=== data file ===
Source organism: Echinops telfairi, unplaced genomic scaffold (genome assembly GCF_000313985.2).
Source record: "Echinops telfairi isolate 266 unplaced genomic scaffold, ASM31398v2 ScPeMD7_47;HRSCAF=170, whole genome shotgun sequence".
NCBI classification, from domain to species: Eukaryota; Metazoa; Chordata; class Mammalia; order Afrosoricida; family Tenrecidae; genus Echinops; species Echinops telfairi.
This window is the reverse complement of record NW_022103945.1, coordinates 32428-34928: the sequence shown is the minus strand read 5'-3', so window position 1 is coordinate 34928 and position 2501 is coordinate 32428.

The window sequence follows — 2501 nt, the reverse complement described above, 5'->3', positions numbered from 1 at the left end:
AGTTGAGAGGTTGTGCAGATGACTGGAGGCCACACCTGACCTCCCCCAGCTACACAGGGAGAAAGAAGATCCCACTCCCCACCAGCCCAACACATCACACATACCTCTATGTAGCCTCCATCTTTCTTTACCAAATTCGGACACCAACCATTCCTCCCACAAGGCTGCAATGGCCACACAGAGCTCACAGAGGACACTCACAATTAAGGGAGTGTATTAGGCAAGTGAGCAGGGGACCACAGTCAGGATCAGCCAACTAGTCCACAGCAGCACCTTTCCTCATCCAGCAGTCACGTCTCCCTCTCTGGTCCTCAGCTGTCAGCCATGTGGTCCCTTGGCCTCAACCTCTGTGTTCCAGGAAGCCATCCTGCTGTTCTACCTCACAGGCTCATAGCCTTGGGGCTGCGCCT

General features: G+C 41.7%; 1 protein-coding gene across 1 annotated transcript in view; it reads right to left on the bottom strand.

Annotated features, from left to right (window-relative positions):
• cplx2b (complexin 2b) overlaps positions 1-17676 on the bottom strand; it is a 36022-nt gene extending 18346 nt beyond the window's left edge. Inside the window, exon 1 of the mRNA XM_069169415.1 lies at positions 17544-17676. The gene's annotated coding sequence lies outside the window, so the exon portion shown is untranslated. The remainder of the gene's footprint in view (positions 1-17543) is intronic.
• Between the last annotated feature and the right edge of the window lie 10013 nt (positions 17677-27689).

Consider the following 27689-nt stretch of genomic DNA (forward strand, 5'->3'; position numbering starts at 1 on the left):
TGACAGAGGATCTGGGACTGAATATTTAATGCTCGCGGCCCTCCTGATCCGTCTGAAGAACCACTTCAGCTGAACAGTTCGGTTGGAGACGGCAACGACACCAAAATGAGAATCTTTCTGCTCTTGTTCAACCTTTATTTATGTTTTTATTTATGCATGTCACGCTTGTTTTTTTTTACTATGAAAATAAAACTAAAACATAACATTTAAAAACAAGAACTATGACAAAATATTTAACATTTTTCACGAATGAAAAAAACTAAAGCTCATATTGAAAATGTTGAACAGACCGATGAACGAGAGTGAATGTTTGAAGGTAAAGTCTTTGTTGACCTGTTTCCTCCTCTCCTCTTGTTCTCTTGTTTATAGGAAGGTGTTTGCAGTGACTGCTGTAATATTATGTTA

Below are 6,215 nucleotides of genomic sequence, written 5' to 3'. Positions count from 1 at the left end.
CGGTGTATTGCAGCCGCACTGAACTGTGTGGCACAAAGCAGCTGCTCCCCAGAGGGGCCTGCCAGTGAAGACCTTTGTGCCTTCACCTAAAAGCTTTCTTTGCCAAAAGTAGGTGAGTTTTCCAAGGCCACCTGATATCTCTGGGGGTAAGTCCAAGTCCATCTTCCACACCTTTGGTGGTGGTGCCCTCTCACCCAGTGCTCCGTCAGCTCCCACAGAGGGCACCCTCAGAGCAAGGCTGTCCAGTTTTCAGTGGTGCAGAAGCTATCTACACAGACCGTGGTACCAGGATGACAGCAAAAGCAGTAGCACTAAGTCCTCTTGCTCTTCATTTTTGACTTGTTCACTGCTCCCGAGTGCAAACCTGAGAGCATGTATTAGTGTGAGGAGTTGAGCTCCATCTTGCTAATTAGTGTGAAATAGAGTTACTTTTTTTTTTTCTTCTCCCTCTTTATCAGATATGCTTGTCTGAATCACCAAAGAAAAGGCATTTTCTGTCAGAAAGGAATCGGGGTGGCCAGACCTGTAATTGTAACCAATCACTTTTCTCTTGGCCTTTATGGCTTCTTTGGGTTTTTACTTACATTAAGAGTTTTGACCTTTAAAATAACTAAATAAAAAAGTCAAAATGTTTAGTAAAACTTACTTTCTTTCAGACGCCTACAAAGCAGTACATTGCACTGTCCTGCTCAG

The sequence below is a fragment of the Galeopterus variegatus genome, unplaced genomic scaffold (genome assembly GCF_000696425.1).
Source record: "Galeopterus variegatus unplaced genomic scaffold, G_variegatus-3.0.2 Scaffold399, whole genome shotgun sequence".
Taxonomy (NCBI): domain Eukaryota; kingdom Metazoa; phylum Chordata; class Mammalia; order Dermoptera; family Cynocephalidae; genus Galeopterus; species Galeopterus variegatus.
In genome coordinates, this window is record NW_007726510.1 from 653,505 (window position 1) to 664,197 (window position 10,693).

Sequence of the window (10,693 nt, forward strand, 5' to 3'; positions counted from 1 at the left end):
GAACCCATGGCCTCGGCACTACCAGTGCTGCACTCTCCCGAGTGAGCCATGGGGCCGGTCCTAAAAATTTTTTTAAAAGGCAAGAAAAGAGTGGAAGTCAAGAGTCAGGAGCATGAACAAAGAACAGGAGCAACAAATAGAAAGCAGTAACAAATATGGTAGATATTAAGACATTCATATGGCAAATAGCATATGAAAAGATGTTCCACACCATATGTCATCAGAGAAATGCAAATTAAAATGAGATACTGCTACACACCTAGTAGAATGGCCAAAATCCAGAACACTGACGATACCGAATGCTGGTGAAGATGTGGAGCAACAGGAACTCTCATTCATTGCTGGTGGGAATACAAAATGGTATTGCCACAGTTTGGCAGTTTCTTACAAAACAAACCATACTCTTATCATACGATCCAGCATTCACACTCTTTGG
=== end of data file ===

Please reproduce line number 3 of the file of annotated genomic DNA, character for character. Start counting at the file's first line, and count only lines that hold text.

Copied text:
NCBI classification, from domain to species: Eukaryota; Metazoa; Chordata; class Mammalia; order Afrosoricida; family Tenrecidae; genus Echinops; species Echinops telfairi.